The myth of the trigger point whisperer

Can a good enough massage therapist remove all trigger points in a session? Is there such a thing as a “trigger point whisperer”?

I got this question by email, and it shows a common theme: the optimistic/desperate quest for the mystique of the magic super therapist who can fix anything in two or three sessions. Or even less.43 The idea is an annoyance to all honest, humble professionals who know better … and more or less impossible to believe if you know the basics about pain and muscle knots. The skill of a therapist is only one relatively minor factor among many that affect the success of massage therapy for trigger points — or any therapy, for any pain problem.

Trigger points are not little switches that can be flicked off (“released”) by anyone who has sufficiently advanced technique — they are a mysterious, cantankerous, complex phenomenon. Even the best therapists can be defeated by a no-win situation.44 And nearly any therapist can luck out and get great results with the occasional patient when all the planets are aligned: sometimes trigger points respond well to virtually any intervention. It really depends.

For comparison, can a good enough dog trainer train any dog in a hour? Even Cesar “Dog Whisperer” Millan says he can’t if the dog is traumatized, sick, and/or injured, and requires hours of smart, gradual conditioning. It depends on the situation.

It depends, it depends, it depends. This is a major theme in this document, and it is why I am dedicated to teaching concepts and principles, not treatment recipes and formulae — and that’s why it’s an important thing to cover in the introduction.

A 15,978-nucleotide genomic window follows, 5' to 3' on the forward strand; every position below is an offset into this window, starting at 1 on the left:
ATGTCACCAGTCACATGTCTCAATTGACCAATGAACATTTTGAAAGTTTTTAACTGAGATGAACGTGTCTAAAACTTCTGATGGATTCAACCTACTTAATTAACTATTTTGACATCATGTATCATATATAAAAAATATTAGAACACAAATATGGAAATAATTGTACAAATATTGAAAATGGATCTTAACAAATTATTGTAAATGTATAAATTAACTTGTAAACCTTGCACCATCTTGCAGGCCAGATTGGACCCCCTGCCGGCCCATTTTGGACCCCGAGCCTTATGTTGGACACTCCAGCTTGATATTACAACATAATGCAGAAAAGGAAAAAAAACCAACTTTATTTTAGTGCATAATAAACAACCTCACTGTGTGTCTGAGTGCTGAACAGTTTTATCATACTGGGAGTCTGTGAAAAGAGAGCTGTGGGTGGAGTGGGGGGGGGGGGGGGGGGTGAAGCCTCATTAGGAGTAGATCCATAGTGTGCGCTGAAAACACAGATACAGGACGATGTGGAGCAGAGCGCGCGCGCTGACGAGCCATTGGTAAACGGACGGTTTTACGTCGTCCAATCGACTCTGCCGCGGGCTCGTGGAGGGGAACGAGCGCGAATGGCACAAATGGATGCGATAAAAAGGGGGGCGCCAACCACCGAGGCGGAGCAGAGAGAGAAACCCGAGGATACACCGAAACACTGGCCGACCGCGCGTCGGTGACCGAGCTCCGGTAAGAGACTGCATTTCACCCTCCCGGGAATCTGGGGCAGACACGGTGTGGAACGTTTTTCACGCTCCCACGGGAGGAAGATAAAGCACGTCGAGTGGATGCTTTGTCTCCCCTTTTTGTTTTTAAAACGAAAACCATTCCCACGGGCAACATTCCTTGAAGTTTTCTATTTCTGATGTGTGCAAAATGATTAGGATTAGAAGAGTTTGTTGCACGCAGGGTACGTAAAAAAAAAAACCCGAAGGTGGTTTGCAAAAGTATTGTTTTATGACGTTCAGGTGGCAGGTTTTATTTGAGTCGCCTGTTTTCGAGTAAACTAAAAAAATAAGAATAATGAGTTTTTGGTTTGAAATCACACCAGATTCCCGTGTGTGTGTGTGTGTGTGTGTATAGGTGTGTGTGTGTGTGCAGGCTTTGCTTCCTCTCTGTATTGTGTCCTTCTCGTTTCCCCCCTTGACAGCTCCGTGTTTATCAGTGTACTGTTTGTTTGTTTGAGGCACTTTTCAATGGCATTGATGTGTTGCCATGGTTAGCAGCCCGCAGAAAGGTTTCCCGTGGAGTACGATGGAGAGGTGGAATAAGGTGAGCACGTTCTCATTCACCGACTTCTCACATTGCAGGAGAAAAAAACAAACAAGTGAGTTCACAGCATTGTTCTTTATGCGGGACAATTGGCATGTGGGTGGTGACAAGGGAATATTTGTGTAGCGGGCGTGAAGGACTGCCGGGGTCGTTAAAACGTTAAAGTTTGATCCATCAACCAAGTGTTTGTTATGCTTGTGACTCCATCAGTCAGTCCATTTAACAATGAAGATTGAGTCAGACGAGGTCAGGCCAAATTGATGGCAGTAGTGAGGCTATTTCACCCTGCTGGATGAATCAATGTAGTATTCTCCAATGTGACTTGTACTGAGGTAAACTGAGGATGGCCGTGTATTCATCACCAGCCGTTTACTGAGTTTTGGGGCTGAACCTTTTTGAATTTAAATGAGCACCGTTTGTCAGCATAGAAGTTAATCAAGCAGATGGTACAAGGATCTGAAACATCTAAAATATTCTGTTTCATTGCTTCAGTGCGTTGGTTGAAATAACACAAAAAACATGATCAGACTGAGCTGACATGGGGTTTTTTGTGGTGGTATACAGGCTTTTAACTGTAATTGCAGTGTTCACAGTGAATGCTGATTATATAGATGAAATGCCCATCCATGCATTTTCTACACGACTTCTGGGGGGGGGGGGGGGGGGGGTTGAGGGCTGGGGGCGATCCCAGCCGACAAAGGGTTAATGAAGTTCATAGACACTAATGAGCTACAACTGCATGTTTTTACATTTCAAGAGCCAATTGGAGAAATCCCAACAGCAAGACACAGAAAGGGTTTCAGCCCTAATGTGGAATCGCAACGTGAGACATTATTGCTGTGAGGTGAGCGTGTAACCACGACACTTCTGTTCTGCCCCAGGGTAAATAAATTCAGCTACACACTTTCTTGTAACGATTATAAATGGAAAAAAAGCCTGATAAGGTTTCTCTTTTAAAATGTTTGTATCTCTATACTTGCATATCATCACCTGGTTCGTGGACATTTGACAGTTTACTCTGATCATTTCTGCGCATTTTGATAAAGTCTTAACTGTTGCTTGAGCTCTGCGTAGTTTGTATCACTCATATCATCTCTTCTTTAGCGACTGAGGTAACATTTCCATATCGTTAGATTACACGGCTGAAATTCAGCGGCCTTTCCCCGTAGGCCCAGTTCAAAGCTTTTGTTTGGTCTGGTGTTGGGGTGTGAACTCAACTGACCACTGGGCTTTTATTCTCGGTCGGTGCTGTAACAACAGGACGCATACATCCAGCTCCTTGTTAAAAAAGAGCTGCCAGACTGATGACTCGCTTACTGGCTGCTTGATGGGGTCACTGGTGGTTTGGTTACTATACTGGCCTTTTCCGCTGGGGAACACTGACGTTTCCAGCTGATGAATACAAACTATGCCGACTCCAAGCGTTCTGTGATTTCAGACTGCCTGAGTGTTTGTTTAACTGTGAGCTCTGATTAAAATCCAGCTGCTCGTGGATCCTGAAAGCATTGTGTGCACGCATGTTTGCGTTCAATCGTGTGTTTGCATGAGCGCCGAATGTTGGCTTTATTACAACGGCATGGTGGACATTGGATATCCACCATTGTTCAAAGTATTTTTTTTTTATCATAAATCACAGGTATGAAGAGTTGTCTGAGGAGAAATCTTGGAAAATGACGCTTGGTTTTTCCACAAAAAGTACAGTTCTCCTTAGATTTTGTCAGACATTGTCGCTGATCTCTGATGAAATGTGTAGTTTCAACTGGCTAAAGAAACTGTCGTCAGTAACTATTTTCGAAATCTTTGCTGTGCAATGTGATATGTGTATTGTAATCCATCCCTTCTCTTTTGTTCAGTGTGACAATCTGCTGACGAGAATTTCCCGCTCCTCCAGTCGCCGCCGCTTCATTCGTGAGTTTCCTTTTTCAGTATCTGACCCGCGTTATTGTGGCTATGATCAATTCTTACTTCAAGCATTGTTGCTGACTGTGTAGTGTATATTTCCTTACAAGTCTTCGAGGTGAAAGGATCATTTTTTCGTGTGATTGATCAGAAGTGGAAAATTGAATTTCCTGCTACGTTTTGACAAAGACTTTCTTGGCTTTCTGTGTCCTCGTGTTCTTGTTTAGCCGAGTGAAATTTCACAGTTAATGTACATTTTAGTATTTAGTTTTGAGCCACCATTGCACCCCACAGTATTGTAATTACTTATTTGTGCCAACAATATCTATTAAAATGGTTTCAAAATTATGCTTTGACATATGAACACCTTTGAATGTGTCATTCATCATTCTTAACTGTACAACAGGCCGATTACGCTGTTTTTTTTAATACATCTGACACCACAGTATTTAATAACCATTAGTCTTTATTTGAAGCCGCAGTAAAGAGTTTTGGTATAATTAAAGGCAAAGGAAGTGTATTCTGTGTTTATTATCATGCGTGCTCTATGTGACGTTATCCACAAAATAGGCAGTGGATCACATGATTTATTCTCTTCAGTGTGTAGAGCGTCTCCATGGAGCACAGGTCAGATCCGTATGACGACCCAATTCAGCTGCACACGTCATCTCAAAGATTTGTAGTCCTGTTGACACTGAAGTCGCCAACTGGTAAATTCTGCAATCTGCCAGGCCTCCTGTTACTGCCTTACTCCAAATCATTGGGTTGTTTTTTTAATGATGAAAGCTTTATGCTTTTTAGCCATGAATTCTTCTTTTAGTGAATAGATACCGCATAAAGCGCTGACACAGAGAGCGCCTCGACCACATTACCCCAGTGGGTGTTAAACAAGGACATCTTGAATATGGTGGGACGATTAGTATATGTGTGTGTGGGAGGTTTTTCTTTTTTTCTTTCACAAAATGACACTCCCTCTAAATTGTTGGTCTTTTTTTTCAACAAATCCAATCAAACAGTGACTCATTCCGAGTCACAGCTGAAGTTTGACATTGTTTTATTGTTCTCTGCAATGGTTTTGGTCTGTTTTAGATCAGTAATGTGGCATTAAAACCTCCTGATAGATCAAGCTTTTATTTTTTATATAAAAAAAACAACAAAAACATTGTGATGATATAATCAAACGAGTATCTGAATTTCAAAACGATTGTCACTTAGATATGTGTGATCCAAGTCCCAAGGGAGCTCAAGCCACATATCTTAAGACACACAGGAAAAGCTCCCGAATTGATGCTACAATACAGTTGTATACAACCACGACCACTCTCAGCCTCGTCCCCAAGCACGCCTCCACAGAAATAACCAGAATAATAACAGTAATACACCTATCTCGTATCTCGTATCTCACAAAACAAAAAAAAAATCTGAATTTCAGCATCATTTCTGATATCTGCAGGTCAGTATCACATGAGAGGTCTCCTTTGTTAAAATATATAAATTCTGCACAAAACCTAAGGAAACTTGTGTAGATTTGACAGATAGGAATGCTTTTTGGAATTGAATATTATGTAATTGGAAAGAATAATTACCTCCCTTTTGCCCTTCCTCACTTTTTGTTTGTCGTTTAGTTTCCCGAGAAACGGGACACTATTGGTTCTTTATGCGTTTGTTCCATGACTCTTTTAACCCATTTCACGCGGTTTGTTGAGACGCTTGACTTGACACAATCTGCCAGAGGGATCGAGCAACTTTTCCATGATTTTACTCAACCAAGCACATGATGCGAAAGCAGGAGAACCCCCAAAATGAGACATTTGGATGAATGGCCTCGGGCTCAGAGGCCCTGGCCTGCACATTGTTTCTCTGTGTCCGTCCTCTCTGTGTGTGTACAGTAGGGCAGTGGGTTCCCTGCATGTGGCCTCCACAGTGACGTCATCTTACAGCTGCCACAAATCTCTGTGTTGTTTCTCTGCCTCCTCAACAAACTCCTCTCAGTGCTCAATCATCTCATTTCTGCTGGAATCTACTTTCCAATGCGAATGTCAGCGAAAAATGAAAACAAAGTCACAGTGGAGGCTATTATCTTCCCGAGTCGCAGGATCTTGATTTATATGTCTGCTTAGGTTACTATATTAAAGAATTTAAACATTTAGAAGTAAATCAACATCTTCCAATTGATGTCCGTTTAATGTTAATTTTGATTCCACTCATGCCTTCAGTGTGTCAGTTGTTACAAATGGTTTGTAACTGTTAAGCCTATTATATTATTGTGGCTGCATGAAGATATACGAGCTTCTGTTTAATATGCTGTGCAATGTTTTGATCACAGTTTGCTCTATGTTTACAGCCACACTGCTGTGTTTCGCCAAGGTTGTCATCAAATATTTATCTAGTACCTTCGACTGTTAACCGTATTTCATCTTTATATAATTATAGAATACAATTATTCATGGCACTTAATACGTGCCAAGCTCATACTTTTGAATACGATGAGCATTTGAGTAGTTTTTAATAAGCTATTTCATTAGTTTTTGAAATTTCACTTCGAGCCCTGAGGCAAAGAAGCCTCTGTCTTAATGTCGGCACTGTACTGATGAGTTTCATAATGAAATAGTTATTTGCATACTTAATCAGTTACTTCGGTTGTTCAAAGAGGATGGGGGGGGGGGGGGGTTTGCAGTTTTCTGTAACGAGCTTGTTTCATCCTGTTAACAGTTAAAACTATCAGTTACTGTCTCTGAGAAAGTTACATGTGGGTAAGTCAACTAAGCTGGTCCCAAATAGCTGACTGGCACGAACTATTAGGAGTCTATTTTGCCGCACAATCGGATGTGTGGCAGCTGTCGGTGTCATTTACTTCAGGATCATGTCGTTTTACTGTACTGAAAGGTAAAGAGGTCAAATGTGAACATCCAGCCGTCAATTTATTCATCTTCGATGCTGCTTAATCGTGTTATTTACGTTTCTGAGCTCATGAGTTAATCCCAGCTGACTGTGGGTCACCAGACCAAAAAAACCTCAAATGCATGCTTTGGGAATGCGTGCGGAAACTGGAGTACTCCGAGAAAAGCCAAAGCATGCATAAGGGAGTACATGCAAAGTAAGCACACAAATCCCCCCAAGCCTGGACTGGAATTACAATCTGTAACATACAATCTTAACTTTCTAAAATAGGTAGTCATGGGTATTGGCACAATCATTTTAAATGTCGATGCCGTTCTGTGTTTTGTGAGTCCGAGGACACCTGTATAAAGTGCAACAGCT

Part 2


How can you tell if trigger points are the cause of your problem?

Trigger points have many strange “features” and behaviours, and can easily be confused with many other problems. Because of their medical obscurity and the half-baked science, they are often the last thing to be considered in spite of their clinical importance and many distinctive characteristics. There are several things you can look for that will help you to feel more confident that, yes, muscle pain is the problem instead of something else. The next several sections will discuss all of them in detail.

Whether you knew it or not, you were probably already familiar with trigger points even if you’d never heard of them before starting this tutorial.